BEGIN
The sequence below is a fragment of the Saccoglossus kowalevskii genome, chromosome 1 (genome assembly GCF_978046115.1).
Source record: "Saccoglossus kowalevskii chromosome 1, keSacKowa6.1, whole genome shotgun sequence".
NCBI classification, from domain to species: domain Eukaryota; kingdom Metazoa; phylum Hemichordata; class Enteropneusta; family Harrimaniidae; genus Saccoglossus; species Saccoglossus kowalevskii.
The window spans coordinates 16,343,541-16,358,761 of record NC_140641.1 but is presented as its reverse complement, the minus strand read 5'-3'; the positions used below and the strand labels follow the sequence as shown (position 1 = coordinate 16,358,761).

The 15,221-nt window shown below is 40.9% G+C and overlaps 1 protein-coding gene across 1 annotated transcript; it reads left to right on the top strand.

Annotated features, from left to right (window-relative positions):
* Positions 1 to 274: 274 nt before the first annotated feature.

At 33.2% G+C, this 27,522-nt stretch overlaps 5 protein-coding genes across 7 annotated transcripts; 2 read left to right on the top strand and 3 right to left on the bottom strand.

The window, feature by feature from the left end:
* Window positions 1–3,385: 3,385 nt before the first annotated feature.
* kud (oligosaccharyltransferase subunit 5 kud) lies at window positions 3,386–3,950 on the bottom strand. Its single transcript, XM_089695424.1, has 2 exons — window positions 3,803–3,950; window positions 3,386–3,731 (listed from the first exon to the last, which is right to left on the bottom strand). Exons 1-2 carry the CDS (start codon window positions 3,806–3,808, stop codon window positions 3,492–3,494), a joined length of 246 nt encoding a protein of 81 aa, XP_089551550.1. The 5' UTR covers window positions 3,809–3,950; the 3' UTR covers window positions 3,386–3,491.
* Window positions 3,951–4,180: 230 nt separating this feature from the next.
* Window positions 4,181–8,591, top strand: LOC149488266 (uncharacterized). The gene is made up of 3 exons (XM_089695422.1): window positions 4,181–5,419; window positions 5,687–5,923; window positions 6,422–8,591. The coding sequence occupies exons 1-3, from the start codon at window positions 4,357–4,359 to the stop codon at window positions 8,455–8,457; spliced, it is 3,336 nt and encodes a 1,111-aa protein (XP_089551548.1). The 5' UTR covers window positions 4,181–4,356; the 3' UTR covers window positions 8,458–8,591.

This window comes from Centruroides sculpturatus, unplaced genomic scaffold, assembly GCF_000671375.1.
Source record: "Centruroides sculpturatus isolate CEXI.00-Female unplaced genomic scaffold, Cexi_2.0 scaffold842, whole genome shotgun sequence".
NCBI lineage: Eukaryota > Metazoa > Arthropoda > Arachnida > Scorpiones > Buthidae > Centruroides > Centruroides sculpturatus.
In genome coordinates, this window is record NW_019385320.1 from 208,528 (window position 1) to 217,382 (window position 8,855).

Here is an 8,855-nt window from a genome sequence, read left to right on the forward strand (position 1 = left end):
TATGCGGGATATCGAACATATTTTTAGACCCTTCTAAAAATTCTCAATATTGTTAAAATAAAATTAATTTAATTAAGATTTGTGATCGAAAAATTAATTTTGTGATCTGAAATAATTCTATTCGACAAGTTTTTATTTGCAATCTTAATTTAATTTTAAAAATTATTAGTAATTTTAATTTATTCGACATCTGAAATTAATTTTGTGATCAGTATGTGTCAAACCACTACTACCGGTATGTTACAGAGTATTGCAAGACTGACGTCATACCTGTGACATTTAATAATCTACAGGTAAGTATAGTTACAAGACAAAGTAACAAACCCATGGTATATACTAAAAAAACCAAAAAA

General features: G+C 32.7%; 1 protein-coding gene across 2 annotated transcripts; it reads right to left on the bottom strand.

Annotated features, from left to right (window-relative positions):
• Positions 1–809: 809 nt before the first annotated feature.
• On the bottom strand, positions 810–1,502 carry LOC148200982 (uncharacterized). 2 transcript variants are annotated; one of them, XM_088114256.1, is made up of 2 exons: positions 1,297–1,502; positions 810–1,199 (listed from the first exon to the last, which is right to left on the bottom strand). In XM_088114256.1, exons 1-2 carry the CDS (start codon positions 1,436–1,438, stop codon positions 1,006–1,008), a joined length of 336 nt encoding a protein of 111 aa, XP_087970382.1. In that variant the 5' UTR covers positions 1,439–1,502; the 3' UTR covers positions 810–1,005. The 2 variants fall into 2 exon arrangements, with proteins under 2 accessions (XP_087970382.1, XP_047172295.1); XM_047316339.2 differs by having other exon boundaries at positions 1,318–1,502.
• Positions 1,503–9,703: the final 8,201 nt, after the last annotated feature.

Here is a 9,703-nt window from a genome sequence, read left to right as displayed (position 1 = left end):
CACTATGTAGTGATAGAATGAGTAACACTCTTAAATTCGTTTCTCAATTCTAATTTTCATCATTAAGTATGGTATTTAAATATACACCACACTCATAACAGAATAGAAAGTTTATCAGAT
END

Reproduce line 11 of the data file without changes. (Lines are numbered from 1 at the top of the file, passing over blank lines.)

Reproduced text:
* kud (oligosaccharyltransferase subunit 5 kud) lies at window positions 3,386–3,950 on the bottom strand. Its single transcript, XM_089695424.1, has 2 exons — window positions 3,803–3,950; window positions 3,386–3,731 (listed from the first exon to the last, which is right to left on the bottom strand). Exons 1-2 carry the CDS (start codon window positions 3,806–3,808, stop codon window positions 3,492–3,494), a joined length of 246 nt encoding a protein of 81 aa, XP_089551550.1. The 5' UTR covers window positions 3,809–3,950; the 3' UTR covers window positions 3,386–3,491.